From Apu the convenience store owner in the Simpsons to images of cows, poverty and Mother Teresa, stereotypes of South Asians are plentiful. Anyone who is not one of “us,” is therefore part of “them.” How we perceive “them” is often a stereotype that serves to separate “us” from “them” and widens the gap between people,
I never seen stereotypes described this way. So simple yet so eloquent and from my perspective, so accurate. When we stereotype people, it means we don’t bother to get to know people as individuals. That would take effort. Falling back on stereotypes is practically effortless, and frankly downright lazy.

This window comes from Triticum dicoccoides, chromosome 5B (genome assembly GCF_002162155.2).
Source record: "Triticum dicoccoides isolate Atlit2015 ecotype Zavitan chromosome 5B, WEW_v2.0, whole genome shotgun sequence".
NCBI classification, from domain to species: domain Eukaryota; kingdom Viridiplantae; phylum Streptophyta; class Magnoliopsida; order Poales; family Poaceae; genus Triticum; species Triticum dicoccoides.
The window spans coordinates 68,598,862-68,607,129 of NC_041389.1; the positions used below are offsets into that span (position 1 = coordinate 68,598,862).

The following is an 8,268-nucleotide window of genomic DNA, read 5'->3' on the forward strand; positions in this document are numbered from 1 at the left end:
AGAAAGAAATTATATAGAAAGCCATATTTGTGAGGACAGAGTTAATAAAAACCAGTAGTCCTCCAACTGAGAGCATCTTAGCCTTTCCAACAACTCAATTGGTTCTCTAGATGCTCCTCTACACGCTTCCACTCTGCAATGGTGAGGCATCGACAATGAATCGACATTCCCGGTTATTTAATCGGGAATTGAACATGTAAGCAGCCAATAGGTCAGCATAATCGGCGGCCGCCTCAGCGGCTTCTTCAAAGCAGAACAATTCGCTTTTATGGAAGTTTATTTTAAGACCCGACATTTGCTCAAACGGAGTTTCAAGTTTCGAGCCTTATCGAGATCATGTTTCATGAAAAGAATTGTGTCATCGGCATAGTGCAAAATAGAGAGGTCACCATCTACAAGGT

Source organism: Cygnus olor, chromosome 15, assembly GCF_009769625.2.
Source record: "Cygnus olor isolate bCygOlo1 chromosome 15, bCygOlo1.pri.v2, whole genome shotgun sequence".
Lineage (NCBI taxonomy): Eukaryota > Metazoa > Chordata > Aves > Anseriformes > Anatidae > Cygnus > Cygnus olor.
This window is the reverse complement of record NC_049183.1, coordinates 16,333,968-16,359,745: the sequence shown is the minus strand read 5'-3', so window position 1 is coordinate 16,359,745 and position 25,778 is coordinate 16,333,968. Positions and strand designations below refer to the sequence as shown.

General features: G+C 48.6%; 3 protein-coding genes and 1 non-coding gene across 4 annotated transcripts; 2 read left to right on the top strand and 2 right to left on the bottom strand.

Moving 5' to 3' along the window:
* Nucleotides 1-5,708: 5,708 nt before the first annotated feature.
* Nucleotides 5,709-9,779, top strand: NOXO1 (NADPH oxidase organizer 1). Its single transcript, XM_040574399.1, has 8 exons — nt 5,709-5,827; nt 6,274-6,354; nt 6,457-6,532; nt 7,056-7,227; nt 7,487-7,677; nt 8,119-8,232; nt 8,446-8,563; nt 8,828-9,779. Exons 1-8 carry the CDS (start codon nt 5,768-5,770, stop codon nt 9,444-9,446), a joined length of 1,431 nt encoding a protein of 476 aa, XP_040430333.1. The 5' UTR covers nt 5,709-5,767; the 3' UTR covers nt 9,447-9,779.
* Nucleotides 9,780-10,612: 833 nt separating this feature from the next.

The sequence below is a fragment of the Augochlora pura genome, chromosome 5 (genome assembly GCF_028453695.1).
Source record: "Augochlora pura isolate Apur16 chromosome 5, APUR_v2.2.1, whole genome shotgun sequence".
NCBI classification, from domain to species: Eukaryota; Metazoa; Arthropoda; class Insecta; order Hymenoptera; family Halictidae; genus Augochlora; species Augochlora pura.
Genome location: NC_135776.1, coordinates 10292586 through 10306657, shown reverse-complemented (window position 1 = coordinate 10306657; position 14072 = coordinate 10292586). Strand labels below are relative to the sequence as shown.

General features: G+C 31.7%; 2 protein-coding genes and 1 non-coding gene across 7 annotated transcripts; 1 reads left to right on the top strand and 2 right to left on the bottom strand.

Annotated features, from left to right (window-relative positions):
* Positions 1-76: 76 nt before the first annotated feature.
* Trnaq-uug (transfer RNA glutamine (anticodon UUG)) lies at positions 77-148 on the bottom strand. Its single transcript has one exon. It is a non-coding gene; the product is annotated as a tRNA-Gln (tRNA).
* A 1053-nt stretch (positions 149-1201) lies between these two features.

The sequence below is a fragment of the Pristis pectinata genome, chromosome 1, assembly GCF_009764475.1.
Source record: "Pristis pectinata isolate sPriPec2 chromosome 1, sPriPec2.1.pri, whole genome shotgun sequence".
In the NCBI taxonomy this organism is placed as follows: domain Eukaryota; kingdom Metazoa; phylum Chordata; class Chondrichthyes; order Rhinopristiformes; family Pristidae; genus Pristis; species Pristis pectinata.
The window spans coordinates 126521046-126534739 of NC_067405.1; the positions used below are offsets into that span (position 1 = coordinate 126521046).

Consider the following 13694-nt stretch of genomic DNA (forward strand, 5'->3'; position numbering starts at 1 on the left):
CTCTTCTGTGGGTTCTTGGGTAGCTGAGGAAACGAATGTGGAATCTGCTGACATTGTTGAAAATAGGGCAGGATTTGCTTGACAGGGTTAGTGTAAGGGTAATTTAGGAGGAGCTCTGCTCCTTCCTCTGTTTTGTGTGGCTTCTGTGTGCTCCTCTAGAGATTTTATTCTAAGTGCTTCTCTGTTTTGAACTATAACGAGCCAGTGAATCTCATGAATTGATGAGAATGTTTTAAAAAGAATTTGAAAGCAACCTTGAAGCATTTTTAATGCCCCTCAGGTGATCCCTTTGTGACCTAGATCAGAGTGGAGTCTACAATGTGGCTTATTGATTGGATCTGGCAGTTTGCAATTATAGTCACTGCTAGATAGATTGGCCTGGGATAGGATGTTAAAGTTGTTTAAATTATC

But Ghosh also challenges South Asians to rethink how they see each other and perhaps themselves.
“Within the country looking inward, dark-skinned people are deemed as undesirable and less economically advanced and civilized. Fairness creams are endorsed by popular film actors who have large fan followings. Matrimonial ads ask for fairness as a prerequisite for brides (not necessarily for grooms).”
You can rad more about ghosh’s views on stereotypes in Boston.com